From Publishers Weekly
Ben Tails (aka "Mr. Slide") leaves a bloody trail indeed in Cook's gripping tale of a modern warrior's journeys from Montana to Vietnam and other parts of Asia, always returning home, always searching. His skills as hunter and marksman turn him into a deadly sniper, while his Vietnam War experiences leave him disillusioned and aware that he has been manipulated for evil purposes. He stays for years in Asia, where he learns Mandarin and does his best to suppress the violent side of himself he calls Mr. Slide. Tails's core values make him far more interesting than the run-of-the-mill action hero, and when one of the rare people he trusts lures him from Montana to Japan for a simple job selling motorcycles—and sussing out bad guys—Mr. Slide may have to reappear. Tails soon discovers that he's being used as a pawn in a deadly and vicious high stakes game. Graphic violence, penetrating, incisive analysis of complex cultural and historical events and one man's heroic defiance make Cook's long overdue second novel (after 1988's Graveyard Rules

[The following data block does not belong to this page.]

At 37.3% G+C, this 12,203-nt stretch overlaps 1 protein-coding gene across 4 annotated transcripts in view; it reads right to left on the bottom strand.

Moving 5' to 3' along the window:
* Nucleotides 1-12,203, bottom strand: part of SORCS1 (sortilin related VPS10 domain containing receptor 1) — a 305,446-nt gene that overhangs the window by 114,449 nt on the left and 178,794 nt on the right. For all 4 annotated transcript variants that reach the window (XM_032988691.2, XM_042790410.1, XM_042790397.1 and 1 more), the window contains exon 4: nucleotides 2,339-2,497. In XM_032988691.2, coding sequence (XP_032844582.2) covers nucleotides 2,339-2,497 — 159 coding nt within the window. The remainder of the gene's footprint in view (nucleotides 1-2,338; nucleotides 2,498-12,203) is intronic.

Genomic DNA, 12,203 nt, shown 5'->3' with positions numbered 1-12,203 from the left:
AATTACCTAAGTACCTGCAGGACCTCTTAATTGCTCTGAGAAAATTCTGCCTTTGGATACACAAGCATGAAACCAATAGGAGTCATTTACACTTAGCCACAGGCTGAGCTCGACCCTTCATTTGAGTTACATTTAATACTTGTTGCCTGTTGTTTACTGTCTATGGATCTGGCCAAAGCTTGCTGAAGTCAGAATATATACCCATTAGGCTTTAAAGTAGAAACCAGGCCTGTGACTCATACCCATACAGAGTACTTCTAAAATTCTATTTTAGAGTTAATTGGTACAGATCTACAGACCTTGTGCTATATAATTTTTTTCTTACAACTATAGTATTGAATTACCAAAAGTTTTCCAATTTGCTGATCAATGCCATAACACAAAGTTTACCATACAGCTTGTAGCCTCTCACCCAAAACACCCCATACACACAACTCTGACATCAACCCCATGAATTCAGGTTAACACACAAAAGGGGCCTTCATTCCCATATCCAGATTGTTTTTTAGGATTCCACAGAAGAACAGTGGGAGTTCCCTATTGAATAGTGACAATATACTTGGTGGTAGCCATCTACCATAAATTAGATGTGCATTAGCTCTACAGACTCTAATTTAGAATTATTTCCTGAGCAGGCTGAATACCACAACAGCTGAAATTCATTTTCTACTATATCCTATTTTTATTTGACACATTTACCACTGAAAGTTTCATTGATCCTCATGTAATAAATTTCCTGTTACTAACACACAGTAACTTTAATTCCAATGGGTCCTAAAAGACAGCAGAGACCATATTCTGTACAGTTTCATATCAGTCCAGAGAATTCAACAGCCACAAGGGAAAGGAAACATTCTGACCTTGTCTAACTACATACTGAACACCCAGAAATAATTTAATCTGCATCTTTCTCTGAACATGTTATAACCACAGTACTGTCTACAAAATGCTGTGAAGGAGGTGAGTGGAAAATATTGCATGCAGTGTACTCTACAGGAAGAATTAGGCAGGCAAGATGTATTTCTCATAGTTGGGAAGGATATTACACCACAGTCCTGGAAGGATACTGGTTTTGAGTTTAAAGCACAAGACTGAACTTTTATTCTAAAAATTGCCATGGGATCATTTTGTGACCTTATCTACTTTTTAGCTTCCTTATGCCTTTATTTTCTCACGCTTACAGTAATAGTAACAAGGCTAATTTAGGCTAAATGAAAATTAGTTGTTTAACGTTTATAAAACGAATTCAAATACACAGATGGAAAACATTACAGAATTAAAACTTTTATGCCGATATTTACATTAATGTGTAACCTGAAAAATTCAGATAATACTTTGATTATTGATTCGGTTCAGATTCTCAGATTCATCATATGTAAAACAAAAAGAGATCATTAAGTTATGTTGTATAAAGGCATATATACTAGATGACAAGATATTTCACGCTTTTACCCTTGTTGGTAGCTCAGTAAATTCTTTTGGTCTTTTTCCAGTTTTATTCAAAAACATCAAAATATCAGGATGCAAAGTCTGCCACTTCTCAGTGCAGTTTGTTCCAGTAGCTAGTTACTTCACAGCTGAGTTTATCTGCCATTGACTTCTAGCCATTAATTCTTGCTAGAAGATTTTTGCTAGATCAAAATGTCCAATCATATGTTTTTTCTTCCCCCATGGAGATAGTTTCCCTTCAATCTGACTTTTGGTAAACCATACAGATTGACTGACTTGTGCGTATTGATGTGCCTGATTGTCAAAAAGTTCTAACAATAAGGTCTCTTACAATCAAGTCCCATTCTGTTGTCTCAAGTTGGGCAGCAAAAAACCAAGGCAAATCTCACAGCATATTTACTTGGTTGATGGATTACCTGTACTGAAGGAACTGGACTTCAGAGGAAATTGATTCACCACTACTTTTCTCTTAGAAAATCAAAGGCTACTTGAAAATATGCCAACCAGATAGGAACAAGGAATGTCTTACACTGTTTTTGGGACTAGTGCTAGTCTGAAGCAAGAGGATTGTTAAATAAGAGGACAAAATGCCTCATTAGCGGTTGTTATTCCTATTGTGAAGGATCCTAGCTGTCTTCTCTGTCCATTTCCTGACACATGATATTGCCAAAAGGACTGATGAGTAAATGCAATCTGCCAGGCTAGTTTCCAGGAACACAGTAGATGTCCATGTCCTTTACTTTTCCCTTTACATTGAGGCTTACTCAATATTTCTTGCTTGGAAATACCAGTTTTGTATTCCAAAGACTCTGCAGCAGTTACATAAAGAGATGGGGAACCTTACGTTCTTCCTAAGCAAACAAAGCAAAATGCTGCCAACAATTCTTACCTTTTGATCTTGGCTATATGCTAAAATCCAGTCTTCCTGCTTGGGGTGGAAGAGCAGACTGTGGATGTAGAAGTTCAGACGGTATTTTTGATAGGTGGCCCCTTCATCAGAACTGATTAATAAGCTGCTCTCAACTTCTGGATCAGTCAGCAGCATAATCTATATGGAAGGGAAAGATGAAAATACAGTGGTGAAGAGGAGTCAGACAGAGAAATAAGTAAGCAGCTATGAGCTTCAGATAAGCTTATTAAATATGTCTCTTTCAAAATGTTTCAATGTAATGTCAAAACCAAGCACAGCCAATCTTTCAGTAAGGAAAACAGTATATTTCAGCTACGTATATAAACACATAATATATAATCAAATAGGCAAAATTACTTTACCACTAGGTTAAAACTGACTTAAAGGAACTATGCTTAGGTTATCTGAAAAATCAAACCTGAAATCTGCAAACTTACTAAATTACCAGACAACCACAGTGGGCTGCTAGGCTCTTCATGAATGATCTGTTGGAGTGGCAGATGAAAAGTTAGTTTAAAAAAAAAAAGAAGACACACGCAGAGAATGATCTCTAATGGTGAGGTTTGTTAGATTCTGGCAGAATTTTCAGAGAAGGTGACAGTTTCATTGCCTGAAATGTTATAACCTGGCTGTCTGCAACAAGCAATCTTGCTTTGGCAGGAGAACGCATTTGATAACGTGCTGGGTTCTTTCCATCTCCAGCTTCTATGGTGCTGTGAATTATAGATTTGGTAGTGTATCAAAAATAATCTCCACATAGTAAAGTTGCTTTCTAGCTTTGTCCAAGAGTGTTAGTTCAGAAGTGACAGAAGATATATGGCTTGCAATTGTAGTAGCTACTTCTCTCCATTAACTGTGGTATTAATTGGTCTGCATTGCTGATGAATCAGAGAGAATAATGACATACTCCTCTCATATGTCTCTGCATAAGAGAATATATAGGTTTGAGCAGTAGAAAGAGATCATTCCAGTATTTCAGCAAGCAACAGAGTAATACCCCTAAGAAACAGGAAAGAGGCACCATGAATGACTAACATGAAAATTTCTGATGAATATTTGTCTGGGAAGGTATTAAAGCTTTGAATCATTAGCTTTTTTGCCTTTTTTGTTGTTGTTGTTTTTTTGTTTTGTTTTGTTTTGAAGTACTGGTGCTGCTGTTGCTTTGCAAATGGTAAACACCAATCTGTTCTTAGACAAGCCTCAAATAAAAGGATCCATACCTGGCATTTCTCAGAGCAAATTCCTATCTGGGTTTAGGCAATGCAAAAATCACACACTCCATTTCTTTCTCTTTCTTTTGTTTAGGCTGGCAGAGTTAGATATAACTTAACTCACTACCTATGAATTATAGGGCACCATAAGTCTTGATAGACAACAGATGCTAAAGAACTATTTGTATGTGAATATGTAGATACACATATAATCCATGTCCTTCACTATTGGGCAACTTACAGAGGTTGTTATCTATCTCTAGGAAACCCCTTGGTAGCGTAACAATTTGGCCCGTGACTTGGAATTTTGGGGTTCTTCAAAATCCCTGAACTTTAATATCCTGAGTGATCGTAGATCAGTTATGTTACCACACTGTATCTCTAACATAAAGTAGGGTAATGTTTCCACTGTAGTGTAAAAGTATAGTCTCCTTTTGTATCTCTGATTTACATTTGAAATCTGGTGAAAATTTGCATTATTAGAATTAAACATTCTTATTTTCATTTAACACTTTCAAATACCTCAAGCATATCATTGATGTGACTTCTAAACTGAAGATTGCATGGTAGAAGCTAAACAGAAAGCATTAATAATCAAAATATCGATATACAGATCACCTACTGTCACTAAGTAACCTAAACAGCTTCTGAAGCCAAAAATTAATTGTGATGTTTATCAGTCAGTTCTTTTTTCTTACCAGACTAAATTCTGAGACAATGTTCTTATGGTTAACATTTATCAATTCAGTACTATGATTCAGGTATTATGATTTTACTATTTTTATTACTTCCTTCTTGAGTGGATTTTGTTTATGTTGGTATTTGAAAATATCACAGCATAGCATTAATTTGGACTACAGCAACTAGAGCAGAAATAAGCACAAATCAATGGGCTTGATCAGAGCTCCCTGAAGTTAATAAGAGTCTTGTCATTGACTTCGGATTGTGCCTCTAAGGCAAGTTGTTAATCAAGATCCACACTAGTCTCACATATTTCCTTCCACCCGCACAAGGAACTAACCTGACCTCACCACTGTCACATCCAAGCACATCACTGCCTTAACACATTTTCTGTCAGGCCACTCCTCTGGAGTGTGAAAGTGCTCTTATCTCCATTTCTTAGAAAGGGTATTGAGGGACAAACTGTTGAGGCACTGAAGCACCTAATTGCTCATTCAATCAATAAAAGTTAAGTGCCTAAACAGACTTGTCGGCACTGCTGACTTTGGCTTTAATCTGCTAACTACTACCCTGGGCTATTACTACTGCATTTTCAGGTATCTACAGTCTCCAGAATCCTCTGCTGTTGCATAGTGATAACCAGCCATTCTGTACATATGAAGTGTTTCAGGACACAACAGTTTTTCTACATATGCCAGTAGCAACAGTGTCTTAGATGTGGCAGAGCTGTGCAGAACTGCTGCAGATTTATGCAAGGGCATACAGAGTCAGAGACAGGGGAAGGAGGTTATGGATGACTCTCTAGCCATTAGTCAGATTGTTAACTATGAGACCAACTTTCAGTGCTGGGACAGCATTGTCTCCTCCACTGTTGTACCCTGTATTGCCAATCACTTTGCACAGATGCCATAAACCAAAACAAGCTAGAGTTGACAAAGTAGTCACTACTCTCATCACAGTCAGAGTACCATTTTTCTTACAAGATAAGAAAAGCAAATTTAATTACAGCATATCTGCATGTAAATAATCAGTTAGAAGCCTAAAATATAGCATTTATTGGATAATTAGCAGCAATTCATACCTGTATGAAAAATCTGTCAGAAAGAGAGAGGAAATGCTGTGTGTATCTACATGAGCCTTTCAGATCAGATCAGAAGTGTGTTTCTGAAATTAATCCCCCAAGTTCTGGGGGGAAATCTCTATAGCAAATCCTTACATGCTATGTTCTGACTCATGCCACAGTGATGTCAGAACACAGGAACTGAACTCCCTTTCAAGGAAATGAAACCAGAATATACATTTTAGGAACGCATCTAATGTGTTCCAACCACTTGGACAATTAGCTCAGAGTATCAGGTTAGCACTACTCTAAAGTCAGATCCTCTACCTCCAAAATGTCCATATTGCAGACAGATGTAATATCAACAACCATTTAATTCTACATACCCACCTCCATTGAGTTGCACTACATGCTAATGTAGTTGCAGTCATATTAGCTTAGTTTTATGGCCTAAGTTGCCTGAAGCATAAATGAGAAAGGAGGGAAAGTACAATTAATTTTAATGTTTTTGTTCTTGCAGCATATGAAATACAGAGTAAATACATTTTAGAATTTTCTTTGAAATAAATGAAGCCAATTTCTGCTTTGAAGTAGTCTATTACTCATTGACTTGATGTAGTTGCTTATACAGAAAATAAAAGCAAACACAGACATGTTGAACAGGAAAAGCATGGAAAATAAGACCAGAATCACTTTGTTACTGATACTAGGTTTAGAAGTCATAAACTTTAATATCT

) an event to celebrate. This is a writer with something to say and immense skills with which to say it. (May)
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This novel's outline--a haunted Vietnam vet returns to the Far East to work for a paramilitary, extragovernmental organization--sounds like standard thriller fare, but Blood Trail
is anything but standard. Call it a "ruminative thriller": as ex-marine sniper Ben Tails is manipulated by shadowy forces fighting for power, he spends more time in thought and in conversation than in battle. Cook's real mission is to explore the effects of war, the motives of those who start it and those who fight it, whether war makes us evil or brings out evil that was there already, and human nature in the natural world. That's not to say this is a philosophical treatise. When Tails does fight, Cook hooks us with clean, dispassionate prose that puts us right in the middle of the fray. He can be poetic, too, evoking the beauty of Tails' western Montana home with both love and skill. It will take some readers a while to adjust to this book's pace, but the adjustment is well worth it. A unique and compelling novel. Keir GraffCopyright © American Library Association. All rights reserved